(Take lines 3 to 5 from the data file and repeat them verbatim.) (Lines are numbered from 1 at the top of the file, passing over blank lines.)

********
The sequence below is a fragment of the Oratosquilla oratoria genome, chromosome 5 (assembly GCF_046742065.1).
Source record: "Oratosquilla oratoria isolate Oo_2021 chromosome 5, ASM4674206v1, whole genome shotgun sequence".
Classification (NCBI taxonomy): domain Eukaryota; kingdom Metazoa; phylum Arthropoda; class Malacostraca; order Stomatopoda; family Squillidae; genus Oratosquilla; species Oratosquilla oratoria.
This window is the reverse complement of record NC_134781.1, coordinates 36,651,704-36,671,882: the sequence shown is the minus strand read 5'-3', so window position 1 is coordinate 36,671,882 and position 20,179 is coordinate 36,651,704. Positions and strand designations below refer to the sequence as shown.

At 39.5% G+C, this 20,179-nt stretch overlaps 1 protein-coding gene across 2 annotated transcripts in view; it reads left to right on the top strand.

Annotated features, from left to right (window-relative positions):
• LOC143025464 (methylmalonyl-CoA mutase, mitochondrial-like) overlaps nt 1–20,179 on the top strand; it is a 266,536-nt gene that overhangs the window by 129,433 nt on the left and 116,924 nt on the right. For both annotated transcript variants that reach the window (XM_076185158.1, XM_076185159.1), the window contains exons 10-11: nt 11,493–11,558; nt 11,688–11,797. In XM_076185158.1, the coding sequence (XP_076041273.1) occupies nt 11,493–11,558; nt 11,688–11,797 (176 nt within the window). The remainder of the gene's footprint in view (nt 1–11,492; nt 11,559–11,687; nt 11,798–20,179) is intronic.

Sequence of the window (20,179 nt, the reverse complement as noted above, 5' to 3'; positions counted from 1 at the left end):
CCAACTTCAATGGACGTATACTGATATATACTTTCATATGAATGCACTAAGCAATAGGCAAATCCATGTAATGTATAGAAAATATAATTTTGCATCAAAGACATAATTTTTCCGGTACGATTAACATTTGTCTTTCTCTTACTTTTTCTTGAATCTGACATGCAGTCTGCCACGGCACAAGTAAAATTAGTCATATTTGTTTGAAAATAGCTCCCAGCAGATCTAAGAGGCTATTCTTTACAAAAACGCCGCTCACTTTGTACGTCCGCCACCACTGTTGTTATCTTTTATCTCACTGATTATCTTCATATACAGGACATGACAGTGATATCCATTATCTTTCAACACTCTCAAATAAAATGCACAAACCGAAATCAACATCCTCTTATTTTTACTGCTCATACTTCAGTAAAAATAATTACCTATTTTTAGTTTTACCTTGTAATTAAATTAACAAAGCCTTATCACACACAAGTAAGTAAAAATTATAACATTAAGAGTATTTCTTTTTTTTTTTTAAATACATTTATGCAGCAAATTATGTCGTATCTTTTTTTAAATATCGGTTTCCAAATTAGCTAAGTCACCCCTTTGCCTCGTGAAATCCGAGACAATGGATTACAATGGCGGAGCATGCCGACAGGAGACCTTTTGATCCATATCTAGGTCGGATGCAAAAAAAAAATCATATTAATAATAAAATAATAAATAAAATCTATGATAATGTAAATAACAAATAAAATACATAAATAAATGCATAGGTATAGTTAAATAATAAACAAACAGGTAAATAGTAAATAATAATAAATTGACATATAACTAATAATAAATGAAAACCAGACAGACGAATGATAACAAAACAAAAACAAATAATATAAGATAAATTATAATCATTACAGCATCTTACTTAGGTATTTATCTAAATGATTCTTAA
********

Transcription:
Classification (NCBI taxonomy): domain Eukaryota; kingdom Metazoa; phylum Arthropoda; class Malacostraca; order Stomatopoda; family Squillidae; genus Oratosquilla; species Oratosquilla oratoria.
This window is the reverse complement of record NC_134781.1, coordinates 36,651,704-36,671,882: the sequence shown is the minus strand read 5'-3', so window position 1 is coordinate 36,671,882 and position 20,179 is coordinate 36,651,704. Positions and strand designations below refer to the sequence as shown.

At 39.5% G+C, this 20,179-nt stretch overlaps 1 protein-coding gene across 2 annotated transcripts in view; it reads left to right on the top strand.